Primary and revision rhinoplasty are challenging procedures. In order to obtain aesthetically pleasing results, ensure patient satisfaction, and minimize complications, the rhinoplasty surgeon must possess a thorough knowledge of nasal anatomy and ideal facial aesthetic proportions. The rhinoplasty surgeon must also be familiar with all types of graft material and the current methods to correct nasal deformities. This article addresses augmentation of the deficient nose, as seen in the images below.
History of the Procedure
Rhinoplasty originated as a reconstructive procedure, essentially in the form of nasal augmentation. In 500 BCE, Sushruta pioneered nasal reconstruction with the use of the nasolabial flap. In the 1800s, two German surgeons, Carl von Grafe and Johann Dieffenbach, made significant advances in rhinoplasty techniques. In subsequent years, Dr John Roe described the endonasal approach in 1887, and Drs. Joseph Safian and Gustave Aufricht described advanced techniques. Several publications continue to propose innovative ways to correct nasal deformities and improve outcomes. In addition to autologous materials, many new synthetic and allogenic materials have become available for nasal augmentation surgery.
Rhinoplasty requires a careful preoperative analysis of the patient's problem during the office visit and meticulous surgical execution in the operating room. The surgeon must elicit the expectations, concerns, and motivations of the rhinoplasty patient. Establishing a good rapport with the patient can help increase the potential for postoperative satisfaction. An accurate nasal history should alert the surgeon to a previous history of nasal trauma, nasal obstruction, sinus disease, and allergic disorders.
A detailed history of any comorbid conditions, current prescribed medications, over-the-counter medications, illicit drugs, and herbal supplements must also be elicited. Any agents such as aspirin, anticoagulants, and herbal supplements (eg, St. John’s wart, ginkgo, ginger, vitamin E) should be discontinued at least 2 weeks prior to surgery to minimize the risk of intraoperative and postoperative bruising and bleeding.
The anatomic examination should include an analysis of the external nasal deformity and internal nasal anatomy. The endonasal examination should be performed after adequate decongestion with a vasoconstrictor. Specific attention should be given to any external nasal valve collapse upon inspiration, the adequacy of the internal nasal valve, tip ptosis, septal deviation, the size of the inferior turbinates, septal perforation, and the existence of any purulence in the middle meatus. Preoperative photographs must be obtained. They should include a frontal view, lateral view in the Frankfort horizontal plane, basal view, and oblique view. Informed consent must be obtained and documented. Any questions or concerns the patient has should be addressed prior to the surgical procedure.
Functional concerns, aesthetic concerns, or both may prompt a patient to seek rhinoplasty surgery. The nose functions as an airway conduit. It filters and humidifies air as it passes through the nasal cavity. Any obstruction to the airflow may be bothersome to patients. To effectively treat the problem, anatomical and/or medical causes of nasal obstruction must be sought. Several publications describe algorithms that can help the surgeon with the differential diagnosis. Canady proposed an algorithm that can help determine whether a patient has an allergic problem, a mucosal problem, or other anatomical problem that is causing nasal obstruction.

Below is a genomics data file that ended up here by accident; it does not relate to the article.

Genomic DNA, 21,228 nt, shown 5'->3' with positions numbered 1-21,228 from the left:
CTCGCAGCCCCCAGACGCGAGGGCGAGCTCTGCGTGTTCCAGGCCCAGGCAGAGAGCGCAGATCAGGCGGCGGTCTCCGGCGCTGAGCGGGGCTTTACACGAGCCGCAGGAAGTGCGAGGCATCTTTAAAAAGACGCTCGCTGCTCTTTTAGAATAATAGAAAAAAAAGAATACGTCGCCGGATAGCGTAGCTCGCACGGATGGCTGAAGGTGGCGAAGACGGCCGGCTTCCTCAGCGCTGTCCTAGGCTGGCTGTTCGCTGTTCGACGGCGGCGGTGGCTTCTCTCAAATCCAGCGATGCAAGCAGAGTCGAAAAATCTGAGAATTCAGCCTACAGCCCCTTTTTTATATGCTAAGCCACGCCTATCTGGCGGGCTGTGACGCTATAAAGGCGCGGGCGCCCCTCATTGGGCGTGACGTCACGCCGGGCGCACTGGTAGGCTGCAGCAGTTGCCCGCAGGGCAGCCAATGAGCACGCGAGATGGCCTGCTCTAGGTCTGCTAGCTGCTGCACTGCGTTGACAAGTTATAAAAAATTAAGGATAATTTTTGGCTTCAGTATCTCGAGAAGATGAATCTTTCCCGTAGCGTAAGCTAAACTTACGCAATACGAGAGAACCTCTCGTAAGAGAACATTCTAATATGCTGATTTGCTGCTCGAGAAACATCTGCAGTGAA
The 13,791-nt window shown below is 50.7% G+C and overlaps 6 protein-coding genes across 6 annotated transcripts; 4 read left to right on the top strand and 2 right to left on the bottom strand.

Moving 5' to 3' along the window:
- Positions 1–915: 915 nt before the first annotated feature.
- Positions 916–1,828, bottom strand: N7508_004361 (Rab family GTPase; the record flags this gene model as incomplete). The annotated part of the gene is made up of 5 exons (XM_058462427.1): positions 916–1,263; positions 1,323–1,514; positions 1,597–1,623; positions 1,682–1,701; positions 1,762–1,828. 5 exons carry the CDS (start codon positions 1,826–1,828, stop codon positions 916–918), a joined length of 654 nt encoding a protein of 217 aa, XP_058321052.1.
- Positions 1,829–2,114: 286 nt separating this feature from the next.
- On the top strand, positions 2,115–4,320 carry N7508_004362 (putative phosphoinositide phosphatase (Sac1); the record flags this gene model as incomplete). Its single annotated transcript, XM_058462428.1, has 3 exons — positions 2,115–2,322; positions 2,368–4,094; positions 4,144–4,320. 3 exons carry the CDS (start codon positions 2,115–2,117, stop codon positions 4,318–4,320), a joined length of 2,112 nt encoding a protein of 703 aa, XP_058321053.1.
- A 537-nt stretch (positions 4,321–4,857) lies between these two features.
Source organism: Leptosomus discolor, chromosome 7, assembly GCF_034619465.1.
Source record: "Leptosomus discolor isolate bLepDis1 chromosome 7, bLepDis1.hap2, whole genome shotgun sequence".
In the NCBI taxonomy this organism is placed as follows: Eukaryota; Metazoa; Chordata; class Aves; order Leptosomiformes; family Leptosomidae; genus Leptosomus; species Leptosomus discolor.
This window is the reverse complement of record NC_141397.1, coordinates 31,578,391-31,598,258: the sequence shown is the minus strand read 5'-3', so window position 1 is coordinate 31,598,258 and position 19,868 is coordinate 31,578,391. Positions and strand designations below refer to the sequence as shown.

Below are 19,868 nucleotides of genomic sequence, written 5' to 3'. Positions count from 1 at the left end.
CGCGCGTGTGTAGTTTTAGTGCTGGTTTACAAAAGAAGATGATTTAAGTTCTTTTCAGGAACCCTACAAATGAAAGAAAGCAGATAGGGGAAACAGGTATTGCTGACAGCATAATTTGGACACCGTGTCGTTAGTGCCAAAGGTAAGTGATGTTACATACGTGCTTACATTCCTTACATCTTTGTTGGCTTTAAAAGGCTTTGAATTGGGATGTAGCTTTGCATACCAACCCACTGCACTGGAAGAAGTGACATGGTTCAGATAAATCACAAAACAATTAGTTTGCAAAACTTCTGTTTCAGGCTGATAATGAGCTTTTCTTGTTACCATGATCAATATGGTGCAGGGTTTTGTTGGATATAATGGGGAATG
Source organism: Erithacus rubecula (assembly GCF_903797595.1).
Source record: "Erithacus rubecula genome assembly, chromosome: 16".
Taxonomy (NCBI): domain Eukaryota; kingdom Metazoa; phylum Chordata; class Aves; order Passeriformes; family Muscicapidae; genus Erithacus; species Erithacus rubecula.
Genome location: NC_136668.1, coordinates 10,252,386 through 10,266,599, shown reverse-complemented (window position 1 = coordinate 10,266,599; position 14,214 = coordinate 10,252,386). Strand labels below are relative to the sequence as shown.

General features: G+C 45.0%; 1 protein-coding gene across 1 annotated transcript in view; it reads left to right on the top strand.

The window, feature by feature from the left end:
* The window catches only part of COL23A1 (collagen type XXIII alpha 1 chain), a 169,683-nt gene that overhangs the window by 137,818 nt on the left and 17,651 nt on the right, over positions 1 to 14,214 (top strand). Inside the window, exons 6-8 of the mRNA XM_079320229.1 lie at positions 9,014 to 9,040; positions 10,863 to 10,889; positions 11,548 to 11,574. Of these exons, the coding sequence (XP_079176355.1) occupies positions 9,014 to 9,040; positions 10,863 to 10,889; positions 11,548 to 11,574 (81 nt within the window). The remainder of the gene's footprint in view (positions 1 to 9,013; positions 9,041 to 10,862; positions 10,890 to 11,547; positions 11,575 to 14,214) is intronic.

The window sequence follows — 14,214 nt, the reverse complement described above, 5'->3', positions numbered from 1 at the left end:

Nasal obstruction secondary to anatomic deformities or variations from the ideal nasal aesthetics can be improved with surgical intervention. Examples include internal nasal valve and/or external nasal valve collapse upon inspiration. The internal nasal valve is formed by the septum medially and the upper lateral cartilages superiorly. The ideal angle for adequate airflow has been reported to be 10-15°. Inadequate airflow can occur when this angle is more acute. In addition, encroachment of the inferior turbinate laterally at the internal nasal valve can further worsen the obstruction.
Internal nasal valve collapse is observed in some patients who have previously undergone a nasal dorsal reduction during a rhinoplasty. For more information, see Rhinoplasty, Postrhinoplasty Nasal Obstruction. Overresection of the nasal dorsum and the upper lateral cartilages can lead to loss of structural support at the internal nasal valve, which can result in obstruction. Correction of this condition usually requires reestablishing the normal angle with the use of spreader grafts between the septum and the upper lateral cartilages. Patients also may require external nasal valve augmentation with batten grafts, rim grafts, or other structural support for a patent airway. The inferior turbinates may need to be reduced or partially excised.
Tip ptosis can also lead to nasal obstruction. Tip ptosis can result from aging, trauma, or previous surgical intervention that caused a loss of the crucial tip-supporting mechanisms. Augmentation of the nasal tip with grafts and restoration of the tip-supporting mechanisms may be required to alleviate functional nasal obstruction.
Another indication for augmentation of the nose is a deficient nasal dorsum. Nasal dorsal deficiency can result from overresection of the nasal dorsum during a prior rhinoplasty, in patients with Wegener granulomatosis or Binder syndrome (maxillonasal dysplasia), or secondary to septal necrosis from a septal hematoma or cocaine abuse. Such factors can cause a saddle-nose deformity due to the loss of underlying septal support. These patients require nasal dorsal augmentation.
Several different materials can be used to augment the nose. Available augmentation materials can be classified as autologous grafts and nonautologous graft materials. Autologous materials consist of bone, cartilage, or both harvested from the nasal septum, ear, rib, inferior turbinate, and calvaria.  The use of tensor fascia lata has also been described.  The main nonautologous materials include Medpor, silicone, silastic, GORE-TEX, and the human acellular dermis product marketed as AlloDerm or porcine acellular dermal product marketed as Permacol or Stratus. In addition injectables such as hyaluronic acid have been utilized for temporary and minor corrections  . Opinions regarding the indications for and outcomes with using these materials vary.
Autologous tissue is readily available, and the morbidity associated with harvesting the autologous grafts is low. Many prominent surgeons believe the aesthetic and long-term functional outcomes are superior and the complication rates are low. Therefore, they advocate the use of autologous grafts over nonautologous materials. Bone is usually needed only in patients with very deficient dorsi with saddle-nose deformities.